Session I (May 22 - June 16)

ENWR 2700 - Newswriting

MTWRF 1030-1245 (Online)
Heidi Nobles

This course satisfies the Second Writing Requirement, as well as the Artistic, Interpretive, and Philosophical Inquiry requirement.

ENWR 3500 - Topics in Advanced Writing & Rhetoric: Technical Communication

MTWRF 100-315
Kate Natishan

Technical communication is the bridge between science, technology, and larger audiences. Clear, readable, and adaptive methods of communication and writing are necessary to share information and ideas across disciplines, expertise, and between academia and the public. This course will explore technical communication through writing, computer generated graphic aids, as well as oral presentations and collaboration. Students will practice writing as a process adaptable to any rhetorical situation. Students will practice common genres in technical communication and will learn the essential rhetorical and persuasive strategies utilized in relaying information in these formats.

ENGL 3540 - British Romanticism

MTWRF 1030-1245 (Online)
Andrew Stauffer

Surveys the poetry and non-fictional prose of the Romantic period, including major Romantic poets and essayists.

Session II (June 20 - July 14)

ENGL 2599 - The Contemporary Essay

MTWRF 330-515 (Online)
John Casteen IV

This course acquaints students with the contemporary essay’s origins in the history of the genre, formal considerations, conventions, and experiments, and expressive and interpretive potential.  The essay’s elasticity, inclusiveness, and breadth set it apart from other genres; it allows fiction’s narrative arc to mingle with poetry’s associative reasoning.  We’ll read a variety of living authors, focusing on aspects of narrative and discursive balance, locus of meaning, and allegiance to or departure from the concepts of nonfiction and fact.  In written work, students will explore the relationship between writer, subject matter, and reader; credibility and authority to speak; and the nature of claims based on evidence and first-hand personal experience.  The course readings generally begin with more topically oriented writing driven by research that de-emphasize the narrative first person, moving through the semester toward more abstract, personal, or formally inventive examples of new work.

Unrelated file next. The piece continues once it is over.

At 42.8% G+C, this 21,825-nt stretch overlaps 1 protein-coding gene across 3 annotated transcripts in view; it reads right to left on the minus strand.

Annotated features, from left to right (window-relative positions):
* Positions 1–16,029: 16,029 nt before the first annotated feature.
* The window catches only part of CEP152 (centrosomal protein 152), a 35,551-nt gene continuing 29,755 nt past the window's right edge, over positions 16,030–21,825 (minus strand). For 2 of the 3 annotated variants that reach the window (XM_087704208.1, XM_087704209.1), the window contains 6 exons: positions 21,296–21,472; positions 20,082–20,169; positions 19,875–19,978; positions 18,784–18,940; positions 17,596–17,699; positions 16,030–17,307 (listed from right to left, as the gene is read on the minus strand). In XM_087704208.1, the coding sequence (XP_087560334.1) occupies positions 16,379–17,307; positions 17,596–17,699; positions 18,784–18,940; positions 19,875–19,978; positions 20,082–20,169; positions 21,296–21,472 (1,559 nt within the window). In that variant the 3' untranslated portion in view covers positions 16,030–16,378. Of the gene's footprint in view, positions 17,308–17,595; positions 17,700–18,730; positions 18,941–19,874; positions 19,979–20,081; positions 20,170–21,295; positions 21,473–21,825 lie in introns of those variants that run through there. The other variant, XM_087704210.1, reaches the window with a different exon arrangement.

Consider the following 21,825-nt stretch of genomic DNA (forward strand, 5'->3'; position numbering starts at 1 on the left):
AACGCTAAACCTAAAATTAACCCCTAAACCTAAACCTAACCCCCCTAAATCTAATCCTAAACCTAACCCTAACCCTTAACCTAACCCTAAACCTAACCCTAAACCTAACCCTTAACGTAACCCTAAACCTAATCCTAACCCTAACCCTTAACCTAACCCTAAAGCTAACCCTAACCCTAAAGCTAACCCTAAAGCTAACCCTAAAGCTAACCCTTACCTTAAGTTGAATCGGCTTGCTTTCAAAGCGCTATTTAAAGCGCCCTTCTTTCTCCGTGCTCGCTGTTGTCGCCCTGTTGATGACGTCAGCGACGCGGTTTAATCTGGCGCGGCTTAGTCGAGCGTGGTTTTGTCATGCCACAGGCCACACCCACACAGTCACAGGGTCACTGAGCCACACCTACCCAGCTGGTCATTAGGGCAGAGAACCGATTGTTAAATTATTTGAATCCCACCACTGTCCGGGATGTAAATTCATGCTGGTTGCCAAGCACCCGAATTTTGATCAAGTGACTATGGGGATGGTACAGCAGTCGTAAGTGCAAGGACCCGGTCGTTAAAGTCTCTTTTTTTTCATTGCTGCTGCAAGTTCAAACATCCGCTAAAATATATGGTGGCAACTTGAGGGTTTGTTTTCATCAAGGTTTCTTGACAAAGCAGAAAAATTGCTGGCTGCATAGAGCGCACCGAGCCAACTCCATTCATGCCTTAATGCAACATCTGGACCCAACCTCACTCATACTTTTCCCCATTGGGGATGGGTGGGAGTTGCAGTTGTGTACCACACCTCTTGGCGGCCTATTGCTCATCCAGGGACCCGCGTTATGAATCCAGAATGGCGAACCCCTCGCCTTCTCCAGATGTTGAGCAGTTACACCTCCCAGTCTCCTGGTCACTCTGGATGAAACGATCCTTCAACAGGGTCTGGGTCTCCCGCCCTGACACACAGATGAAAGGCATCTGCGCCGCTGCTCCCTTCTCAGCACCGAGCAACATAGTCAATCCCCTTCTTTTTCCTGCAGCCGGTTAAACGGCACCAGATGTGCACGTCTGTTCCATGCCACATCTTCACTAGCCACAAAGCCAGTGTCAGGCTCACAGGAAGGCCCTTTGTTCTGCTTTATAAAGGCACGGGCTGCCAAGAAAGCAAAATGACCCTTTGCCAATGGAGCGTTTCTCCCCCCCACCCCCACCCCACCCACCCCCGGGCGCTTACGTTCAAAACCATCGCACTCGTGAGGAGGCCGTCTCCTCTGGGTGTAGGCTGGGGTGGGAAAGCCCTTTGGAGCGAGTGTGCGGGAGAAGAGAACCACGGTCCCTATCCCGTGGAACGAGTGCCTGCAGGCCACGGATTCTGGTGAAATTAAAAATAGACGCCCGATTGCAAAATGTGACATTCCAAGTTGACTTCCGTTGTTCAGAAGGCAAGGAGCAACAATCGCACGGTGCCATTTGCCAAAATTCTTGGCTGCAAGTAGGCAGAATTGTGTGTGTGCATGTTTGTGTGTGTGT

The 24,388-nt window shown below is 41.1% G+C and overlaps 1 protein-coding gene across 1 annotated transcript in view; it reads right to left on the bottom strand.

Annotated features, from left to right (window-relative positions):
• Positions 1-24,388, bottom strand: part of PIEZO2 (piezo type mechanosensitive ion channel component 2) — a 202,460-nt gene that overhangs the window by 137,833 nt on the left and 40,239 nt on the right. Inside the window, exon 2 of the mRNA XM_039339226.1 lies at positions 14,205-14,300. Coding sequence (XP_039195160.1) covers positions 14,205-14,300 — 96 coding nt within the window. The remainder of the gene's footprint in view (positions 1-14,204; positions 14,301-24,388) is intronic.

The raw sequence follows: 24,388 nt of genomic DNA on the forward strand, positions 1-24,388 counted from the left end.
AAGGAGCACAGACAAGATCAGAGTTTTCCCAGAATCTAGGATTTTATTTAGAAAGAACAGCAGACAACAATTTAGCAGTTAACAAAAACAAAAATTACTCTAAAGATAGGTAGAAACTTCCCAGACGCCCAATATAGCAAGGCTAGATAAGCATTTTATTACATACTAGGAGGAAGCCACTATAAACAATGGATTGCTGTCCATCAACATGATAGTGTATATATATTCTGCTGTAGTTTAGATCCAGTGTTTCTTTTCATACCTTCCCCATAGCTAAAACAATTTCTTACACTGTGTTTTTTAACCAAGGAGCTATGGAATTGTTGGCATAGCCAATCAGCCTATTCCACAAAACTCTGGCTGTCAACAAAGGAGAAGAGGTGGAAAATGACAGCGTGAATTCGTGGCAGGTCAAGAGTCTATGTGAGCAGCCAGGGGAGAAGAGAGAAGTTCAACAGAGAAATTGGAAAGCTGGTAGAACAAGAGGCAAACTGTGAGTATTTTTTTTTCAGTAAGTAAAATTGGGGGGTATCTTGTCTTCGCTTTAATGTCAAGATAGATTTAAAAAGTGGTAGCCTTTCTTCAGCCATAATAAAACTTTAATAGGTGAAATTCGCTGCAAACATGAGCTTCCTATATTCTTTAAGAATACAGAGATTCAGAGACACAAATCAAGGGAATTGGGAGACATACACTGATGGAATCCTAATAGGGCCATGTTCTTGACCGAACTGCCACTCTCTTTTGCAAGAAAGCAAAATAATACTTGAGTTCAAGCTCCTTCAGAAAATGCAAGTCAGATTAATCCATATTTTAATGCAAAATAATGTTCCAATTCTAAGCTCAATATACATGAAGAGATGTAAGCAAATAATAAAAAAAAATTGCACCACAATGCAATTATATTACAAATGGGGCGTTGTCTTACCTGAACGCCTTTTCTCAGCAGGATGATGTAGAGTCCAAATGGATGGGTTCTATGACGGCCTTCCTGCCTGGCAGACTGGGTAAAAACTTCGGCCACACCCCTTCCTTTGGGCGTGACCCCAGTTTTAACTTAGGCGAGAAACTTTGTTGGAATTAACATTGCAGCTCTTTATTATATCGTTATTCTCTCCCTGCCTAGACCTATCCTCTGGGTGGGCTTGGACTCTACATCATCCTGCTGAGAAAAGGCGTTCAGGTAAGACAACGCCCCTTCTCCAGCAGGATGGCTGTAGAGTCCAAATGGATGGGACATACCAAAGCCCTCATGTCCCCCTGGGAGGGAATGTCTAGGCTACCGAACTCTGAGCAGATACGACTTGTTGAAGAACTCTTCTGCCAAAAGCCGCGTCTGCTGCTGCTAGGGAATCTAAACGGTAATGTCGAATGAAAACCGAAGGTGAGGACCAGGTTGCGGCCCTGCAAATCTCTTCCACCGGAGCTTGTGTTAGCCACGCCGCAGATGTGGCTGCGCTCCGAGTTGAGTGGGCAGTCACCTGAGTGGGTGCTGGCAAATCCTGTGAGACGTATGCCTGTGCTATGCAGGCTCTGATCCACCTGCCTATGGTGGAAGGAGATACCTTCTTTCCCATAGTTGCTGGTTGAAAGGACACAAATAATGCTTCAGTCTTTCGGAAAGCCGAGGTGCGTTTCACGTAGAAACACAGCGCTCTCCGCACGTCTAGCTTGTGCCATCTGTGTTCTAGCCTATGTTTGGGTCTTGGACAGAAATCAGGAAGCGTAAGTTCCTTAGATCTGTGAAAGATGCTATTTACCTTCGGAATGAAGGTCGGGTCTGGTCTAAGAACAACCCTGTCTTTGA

ENWR 2610 - Writing with Style

MTWRF 1030-1245
Keith Driver

ENWR 3660 - Travel Writing

MTWRF 100-315
Kate Stephenson

This course will explore travel writing using a variety of texts, including essays, memoirs, blogs, photo essays, and narratives. We will examine cultural representations of travel as well as the ethical implications of tourism. Students will have the opportunity to write about their own travel experiences, and we will also embark on "local travel" of our own.

Session III (July 17 - August 11)

ENWR 1510 - Writing about Culture and Society

MTWRF 1030-1245 (Online)
Eric Rawson

This course fulfills the First Writing Requirement.

ENWR 2520 - Walking Nature, Writing Nature

MTWRF 330-515 (Online)
Cory Shaman

“Walking Nature, Writing Nature” will be a course grounded in direct contact with the material conditions of the natural world to cultivate intentional, embodied practices of writing, with students reading in the long tradition of non-fictional accounts of walking in nature and studying emerging theoretical work in critical walking methodologies. Issues of form, genre, and the exigencies of environmental engagement will complement this unique study of embodied authorial dispositions.    

The course fulfills the second writing requirement (SWR). 

ENGL 3559 - Diversity and Young Adult Literary Narratives

MTWRF 1030-1245
Charity Fowler

This course will survey and explore a range of literary texts from the 20th and 21st centuries written for or marketed to an adolescent audience. Readings will consist of primarily novel-length works from multiple genres which will be contextualized within literary history and by critical scholarship. The course’s theme will focus particularly upon the critical discussion of diversity and representation within texts consumed by younger readers, and the course will require close reading, active discussion, critical thinking, and literary analysis through a variety of critical lenses.

ENGL 3560 - Global Identities

MTWRF 100-315
Christopher Krentz

This seminar will study acclaimed short fiction, poetry, and drama in English from Africa, Asia, and the Caribbean by writers such as Gordimer, Soyinka, Naipaul, Rushdie, and Walcott.  We'll also watch several films, including Amandlia! and El Norte.   Satisfies the non-Western perspectives area requirement for the College.